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Samsung Announces New SATA 3.0 6 Gb/s SSDs

By - Source: Tom's Hardware US | B 23 comments

Samsung ratchets up its SSD offerings.

Samsung Electronics just announced volume production of SSDs that support the SATA 3.0 (6Gb/s), with new high-performance PM830 SSDs up to 512 GB densities. The new drives are expected to replace SATA 3Gb/s-based SSDs by year-end.

“Samsung’s new line up of advanced SSDs will raise the performance bar to the next level for ultra-slim notebooks and tablets and accelerate growth of the market for high-performance SSDs,” said Wanhoon Hong, executive vice president, memory sales & marketing, Device Solutions, Samsung Electronics. “The industry is expected to quickly embrace SATA 6Gb/s-based SSDs, which also will help increase market interest in 256GB and higher densities significantly,” he added.

Samsung claims that its new 6Gb/s SSDs shortens system boot-up time to about 10 seconds, while its high-performance allows users to download up to five DVD video files in less than a minute. The drives also feature an AES 256-bit encryption algorithm

The new SSDs utilizes Samsung’s 20 nm class 32 Gb MLC NAND memory chip incorporating the toggle DDR interface with a proprietary NAND controller. This allows Samsung's new SSD to boast sequential read speeds of 500 megabytes per second (MB/s) and sequential write speeds of 350MB/s.

Samsung’s SATA 6Gb/s SSDs are available in 512GB, 256GB and 128GB densities.

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  • 1 Hide
    JohnnyLucky , August 11, 2011 2:12 AM
    It's about time Samsung got around to offering SATA 3.0 6Gb/s ssd's. Their 470 series SATA 2.0 3Gb/s ssd's have a pretty good track record. Let's hope for a repeat performance.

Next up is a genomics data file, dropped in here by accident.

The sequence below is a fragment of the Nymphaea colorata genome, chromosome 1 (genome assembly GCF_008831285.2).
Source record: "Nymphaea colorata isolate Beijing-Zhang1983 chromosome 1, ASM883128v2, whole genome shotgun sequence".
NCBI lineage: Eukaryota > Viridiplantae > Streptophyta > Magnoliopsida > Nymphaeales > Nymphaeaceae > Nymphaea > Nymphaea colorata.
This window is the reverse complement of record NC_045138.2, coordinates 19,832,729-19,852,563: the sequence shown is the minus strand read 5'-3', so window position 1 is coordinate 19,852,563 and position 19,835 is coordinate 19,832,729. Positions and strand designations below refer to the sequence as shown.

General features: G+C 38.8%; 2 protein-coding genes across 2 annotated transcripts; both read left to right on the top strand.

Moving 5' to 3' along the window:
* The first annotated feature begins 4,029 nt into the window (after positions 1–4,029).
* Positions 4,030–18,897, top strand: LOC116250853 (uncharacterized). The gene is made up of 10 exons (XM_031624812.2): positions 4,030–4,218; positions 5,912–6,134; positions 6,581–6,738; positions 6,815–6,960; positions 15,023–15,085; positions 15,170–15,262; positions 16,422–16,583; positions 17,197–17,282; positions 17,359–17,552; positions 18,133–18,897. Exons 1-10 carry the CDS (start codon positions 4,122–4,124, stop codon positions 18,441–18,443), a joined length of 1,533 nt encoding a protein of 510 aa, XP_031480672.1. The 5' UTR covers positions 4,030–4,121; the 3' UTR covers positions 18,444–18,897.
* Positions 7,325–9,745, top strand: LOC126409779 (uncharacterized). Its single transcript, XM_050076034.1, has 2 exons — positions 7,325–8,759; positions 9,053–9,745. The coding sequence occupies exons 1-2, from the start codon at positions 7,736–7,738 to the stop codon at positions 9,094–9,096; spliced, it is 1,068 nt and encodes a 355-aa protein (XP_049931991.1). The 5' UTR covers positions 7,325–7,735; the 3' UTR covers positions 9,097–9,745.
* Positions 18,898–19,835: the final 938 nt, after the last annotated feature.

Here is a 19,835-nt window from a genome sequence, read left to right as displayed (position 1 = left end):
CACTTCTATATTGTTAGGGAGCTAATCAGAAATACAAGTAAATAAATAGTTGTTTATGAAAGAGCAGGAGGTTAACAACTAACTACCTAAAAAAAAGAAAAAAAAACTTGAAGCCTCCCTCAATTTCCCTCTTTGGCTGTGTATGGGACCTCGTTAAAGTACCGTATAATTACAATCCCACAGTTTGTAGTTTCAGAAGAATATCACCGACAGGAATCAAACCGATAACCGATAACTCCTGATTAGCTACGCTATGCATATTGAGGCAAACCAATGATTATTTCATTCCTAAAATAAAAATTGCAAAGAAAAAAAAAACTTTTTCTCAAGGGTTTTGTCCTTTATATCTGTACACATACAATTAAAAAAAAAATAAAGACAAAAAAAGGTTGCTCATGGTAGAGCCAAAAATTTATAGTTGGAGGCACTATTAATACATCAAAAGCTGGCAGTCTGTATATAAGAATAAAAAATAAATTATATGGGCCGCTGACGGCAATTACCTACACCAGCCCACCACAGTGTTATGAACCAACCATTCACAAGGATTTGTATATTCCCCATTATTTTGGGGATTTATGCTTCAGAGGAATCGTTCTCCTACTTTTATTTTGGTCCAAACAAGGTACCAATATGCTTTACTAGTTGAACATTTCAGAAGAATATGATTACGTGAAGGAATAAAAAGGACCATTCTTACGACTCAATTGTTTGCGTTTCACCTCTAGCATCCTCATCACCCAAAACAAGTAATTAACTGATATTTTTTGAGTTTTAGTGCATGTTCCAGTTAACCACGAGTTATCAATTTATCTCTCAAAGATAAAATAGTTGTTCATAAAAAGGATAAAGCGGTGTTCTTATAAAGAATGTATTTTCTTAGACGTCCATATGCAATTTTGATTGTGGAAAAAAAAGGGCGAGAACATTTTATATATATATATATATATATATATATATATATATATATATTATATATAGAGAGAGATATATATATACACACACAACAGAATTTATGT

• 2 Hide
    mt2e , August 11, 2011 2:13 AM
    I'm no expert but "20 nm class 32 Gb MLC NAND" seems significant to me what do you guys think
  • 0 Hide
    legendkiller , August 11, 2011 2:29 AM
    What's the different between 20NM SSD and 30NM SSD? I Dont know why NanoMeter matters so much because i dont see improvement for smaller NM...
  • 0 Hide
    iwantamd7970 , August 11, 2011 2:41 AM
    Yeah you would think 20 nm means something but I don't know.
  • 2 Hide
    ralfthedog , August 11, 2011 3:14 AM

    LegendkillerWhat's the different between 20NM SSD and 30NM SSD? I Dont know why NanoMeter matters so much because i dont see improvement for smaller NM...


    The difference is 10NM. :) 

    It lets them make more chips per wafer. From the consumer perspective, you might see a price drop if they can keep the yield up.
  • 1 Hide
    ikefu , August 11, 2011 4:27 AM
    Traditionally, the smaller the circuit goes the higher the speed they've been able to squeeze out of it as well. Unfortunately, smaller sizes have also been linked to a diminished number of write cycles before failure.

    So higher speed but shorter life. However, for the average SSD user that life spans is still many years. Only the heaviest of SSD write cycle users will find the shortened life as a problem.
  • 0 Hide
    shadamus , August 11, 2011 5:34 AM
    Sweet. I've got two of their 470-series drives (128GB in an i5 laptop, and 256GB in my i7 laptop), and have not had a lick of trouble with either one. I would be willing to replace the 256GB 470 with one of these after I see a bit of a track-record...
  • 0 Hide
    crisan_tiberiu , August 11, 2011 7:07 AM
    An 128 GB, SATA 3 SSD its my next upgrade, but the question is Intel or Samsung, i like both ^^
  • 1 Hide
    rantoc , August 11, 2011 7:46 AM
    ralfthedogThe difference is 10NM. It lets them make more chips per wafer. From the consumer perspective, you might see a price drop if they can keep the yield up.


    Sadly it also traditionaly have resulted in less erase cycles per cell
  • 0 Hide
    becherovka , August 11, 2011 8:20 AM